Data and analytics tools have become a game changer for how radio is programmed, bought and sold. Programmers use them to better understand their audiences, while advertisers rely on them to determine when and how to reach specific audiences with the right message. During the session “Secret Sauce: The Proof We Need for Remaining Relevant and Driving Growth” at last week’s Radio Show in Dallas, buyers and sellers talked about how these tools have become part of the fabric of how they do their jobs.
With the ability to follow audiences as they migrate across different devices during their media day, programmers now know which platforms – web, mobile, social, etc. – to promote at different times of the day. “The more you can understand about the audience – what they’re doing and their lifestyle – the more we can improve how we serve them,” said Tim Clarke, VP, Content and Audience, Cox Media Group.
Advertisers, too, are focusing on which devices consumers are engaging with at different times of the day. “The commuter journey is so important – where are consumers when they are most receptive to advertising,” Kristen Pankratz, part of the Brand Media team at ad agency The Richards Group, said. “We also use our syndicated resources to figure that out – what does a day in the life look like for the person and what are the touchpoints they’re using.”
For example, after using a mix of live reads and produced ads, a real estate agency client decided to shift the mix to fewer live reads and more produced ads. By using attribution data from vendor LeadsRx, the radio stations were able to show the endorsement ads “were far more effective” in generating website traffic than the produced ads, Clarke said.
Eleana Johnson, Senior Brand Manager of Texas electricity provider Reliant, said she uses data to ensure they’re employing the right creative for the right audience. In light of the state’s diverse population, Reliant tests which creative works best in each of the Texas markets where they operate, including both English and Spanish language ads. “Getting this insight from the study, we are able to quickly learn and swap the creative in a real-time experience instead of waiting for months,” Smith said. “Texas is huge; the DMAs are so different from each other and having data about your DMAs can only help us better target for an advertiser.”
Marketers and media companies are also using data to dispel commonly held myths, like the one that disclaimers in auto ads on the radio are tune-outs. Westwood One and Katz Radio Group conducted a study on the subject and found those in the market to buy a car “liked the disclaimer because it explained the deal,” Pierre Bouvard, Chief Insights Officer, of Cumulus Media and Westwood One, said. The study also found that when the disclaimer is sped up in an auto ad, it is just as effective, noted Katz Radio Group President Christine Travaglini, who moderated the session.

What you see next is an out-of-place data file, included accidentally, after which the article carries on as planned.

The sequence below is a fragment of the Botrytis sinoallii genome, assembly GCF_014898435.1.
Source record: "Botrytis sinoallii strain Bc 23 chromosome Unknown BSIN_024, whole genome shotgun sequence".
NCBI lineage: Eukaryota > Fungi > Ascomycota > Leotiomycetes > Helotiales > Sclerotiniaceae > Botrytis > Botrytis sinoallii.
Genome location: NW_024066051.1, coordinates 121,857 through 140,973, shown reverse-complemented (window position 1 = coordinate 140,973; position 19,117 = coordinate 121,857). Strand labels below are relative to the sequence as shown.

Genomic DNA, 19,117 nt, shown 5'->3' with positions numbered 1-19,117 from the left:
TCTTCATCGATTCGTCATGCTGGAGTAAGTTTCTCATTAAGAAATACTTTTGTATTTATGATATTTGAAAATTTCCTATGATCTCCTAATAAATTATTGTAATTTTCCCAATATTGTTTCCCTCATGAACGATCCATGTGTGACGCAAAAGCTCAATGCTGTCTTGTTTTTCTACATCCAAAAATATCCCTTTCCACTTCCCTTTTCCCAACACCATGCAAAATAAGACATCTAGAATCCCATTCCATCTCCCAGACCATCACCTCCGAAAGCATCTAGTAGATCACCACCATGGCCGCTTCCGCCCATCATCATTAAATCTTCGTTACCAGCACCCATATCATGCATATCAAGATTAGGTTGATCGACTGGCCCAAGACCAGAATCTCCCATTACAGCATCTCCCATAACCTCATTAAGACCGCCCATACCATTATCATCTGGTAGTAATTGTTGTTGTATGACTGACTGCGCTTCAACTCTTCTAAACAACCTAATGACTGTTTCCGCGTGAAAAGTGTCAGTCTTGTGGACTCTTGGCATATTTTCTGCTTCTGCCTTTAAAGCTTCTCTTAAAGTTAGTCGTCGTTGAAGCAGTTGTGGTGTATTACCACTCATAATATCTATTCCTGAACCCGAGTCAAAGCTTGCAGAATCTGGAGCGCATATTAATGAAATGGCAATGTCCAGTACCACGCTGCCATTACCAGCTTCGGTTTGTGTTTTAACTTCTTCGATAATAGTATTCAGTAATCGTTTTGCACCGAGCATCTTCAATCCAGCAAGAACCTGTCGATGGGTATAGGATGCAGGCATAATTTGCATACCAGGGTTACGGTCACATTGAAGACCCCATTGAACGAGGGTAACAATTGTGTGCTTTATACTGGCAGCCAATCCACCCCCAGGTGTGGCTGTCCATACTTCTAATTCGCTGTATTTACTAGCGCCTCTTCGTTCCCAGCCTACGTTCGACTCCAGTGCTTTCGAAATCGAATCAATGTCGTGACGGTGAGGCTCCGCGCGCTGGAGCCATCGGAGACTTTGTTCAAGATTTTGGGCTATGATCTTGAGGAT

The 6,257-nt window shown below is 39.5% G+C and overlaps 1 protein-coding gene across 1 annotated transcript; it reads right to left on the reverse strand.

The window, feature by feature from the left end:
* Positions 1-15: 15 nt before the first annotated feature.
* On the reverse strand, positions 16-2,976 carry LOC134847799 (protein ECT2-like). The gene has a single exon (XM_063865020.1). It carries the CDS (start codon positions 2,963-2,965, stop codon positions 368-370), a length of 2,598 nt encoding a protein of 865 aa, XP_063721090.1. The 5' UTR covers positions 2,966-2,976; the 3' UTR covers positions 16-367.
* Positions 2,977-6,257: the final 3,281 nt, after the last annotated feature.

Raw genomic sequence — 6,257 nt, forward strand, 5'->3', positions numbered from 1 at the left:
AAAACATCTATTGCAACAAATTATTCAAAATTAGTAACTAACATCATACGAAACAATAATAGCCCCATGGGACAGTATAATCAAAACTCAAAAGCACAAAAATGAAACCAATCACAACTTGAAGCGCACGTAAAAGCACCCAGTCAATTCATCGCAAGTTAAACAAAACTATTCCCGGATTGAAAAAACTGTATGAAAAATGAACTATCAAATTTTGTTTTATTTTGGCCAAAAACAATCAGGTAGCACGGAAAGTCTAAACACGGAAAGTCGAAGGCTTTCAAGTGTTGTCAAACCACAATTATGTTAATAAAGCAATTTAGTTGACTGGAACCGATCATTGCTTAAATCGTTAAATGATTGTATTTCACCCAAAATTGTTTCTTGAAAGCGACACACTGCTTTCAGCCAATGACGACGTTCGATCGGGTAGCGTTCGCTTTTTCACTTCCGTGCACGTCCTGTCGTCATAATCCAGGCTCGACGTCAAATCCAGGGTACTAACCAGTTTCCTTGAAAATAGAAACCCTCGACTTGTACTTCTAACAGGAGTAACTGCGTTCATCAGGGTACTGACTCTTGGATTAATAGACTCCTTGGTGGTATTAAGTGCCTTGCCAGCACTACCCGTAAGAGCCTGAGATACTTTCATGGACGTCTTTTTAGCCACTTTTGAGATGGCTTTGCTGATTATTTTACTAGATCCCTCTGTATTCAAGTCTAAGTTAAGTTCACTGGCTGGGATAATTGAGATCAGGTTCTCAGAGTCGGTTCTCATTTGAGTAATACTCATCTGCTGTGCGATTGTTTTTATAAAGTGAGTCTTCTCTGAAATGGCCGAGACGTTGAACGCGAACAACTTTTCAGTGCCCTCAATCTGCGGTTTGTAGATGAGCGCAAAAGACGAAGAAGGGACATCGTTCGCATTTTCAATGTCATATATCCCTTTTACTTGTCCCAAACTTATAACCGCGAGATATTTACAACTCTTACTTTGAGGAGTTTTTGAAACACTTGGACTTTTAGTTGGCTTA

Because testing the impact of advertising is more difficult on broadcast radio, The Richards Group will introduce its audio ad strategies in streaming first, to get a sense of what’s working and then apply the learnings to broadcast radio. “If we see this type of audio is working in streaming, we’ll try it in AM/FM,” Pankratz said.
But it’s more than just data, analytics and creative testing that goes into a successful campaign. It also requires the media partner to comprehend the essence of the client’s brand and what they’re trying to accomplish. “The media recommendations that we get back from our agency and radio partners don’t always align with our brand objectives. It’s important for radio partners to have a conversation with the brand so you can understand what we are trying to accomplish so we can develop an audio strategy around that,” Johnson said.
As the marketing effectiveness industry matures, one of the latest trends is that narrow ad targeting isn’t always the most effective use of an advertiser’s dollars, Bouvard suggested. “The obsession with data-driven targeting is overblown and doesn’t necessarily move the sales needle,” he said, citing a study that showed reach trumps targeting by a two-to-one margin. While acknowledging that broadcast reach tactics are super important, Pankratz argued that it’s equally important that specific people receive a specific message at a specific time. “You need the right balance to meet [campaign] goals,” she said.
Noting that data can be misused, Clarke stressed “the importance of educating our sales and programming teams on how to use the data to balance the sheer amount of insights we can have with strategy in making the right long term and short-term decisions. If we followed streaming data in our markets on music, we’d be changing our playlists every hour because there’s so much of it. But there is a place in the conversation for those insights.”
On the programming side of the radio station, an abundance of data on music has allowed programmers to see how every song is performing on virtually every platform, Clarke said. “We have to educate our sales and programming teams on how to use the data, to balance the sheer amount of insights we can have with the strategy, to make the right long term and short-term decisions. If we followed streaming data in our markets, we’d be changing our playlists every hour. But there is a place for these insights.”
Added Bouvard, “We’re in the golden age of insights for programming and sales.”